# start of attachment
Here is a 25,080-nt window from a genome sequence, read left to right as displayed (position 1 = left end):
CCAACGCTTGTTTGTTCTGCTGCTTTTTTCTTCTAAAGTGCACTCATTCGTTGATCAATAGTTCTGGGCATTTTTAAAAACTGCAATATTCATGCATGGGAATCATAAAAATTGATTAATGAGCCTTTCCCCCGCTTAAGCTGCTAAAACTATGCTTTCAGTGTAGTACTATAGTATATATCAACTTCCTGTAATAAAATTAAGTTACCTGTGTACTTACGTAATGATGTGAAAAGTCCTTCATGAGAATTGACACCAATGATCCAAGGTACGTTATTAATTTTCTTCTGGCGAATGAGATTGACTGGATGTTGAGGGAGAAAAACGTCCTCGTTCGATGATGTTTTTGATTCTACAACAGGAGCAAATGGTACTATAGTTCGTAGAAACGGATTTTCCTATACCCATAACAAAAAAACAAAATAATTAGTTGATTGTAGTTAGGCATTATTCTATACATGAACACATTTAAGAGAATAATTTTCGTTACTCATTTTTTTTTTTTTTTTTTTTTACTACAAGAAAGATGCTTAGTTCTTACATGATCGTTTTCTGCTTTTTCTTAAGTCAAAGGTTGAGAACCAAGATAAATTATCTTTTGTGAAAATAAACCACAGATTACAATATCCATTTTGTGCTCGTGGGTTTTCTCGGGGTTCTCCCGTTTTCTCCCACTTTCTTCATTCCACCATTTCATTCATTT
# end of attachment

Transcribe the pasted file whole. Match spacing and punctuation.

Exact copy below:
Here is a 25,080-nt window from a genome sequence, read left to right as displayed (position 1 = left end):
CCAACGCTTGTTTGTTCTGCTGCTTTTTTCTTCTAAAGTGCACTCATTCGTTGATCAATAGTTCTGGGCATTTTTAAAAACTGCAATATTCATGCATGGGAATCATAAAAATTGATTAATGAGCCTTTCCCCCGCTTAAGCTGCTAAAACTATGCTTTCAGTGTAGTACTATAGTATATATCAACTTCCTGTAATAAAATTAAGTTACCTGTGTACTTACGTAATGATGTGAAAAGTCCTTCATGAGAATTGACACCAATGATCCAAGGTACGTTATTAATTTTCTTCTGGCGAATGAGATTGACTGGATGTTGAGGGAGAAAAACGTCCTCGTTCGATGATGTTTTTGATTCTACAACAGGAGCAAATGGTACTATAGTTCGTAGAAACGGATTTTCCTATACCCATAACAAAAAAACAAAATAATTAGTTGATTGTAGTTAGGCATTATTCTATACATGAACACATTTAAGAGAATAATTTTCGTTACTCATTTTTTTTTTTTTTTTTTTTTACTACAAGAAAGATGCTTAGTTCTTACATGATCGTTTTCTGCTTTTTCTTAAGTCAAAGGTTGAGAACCAAGATAAATTATCTTTTGTGAAAATAAACCACAGATTACAATATCCATTTTGTGCTCGTGGGTTTTCTCGGGGTTCTCCCGTTTTCTCCCACTTTCTTCATTCCACCATTTCATTCATTT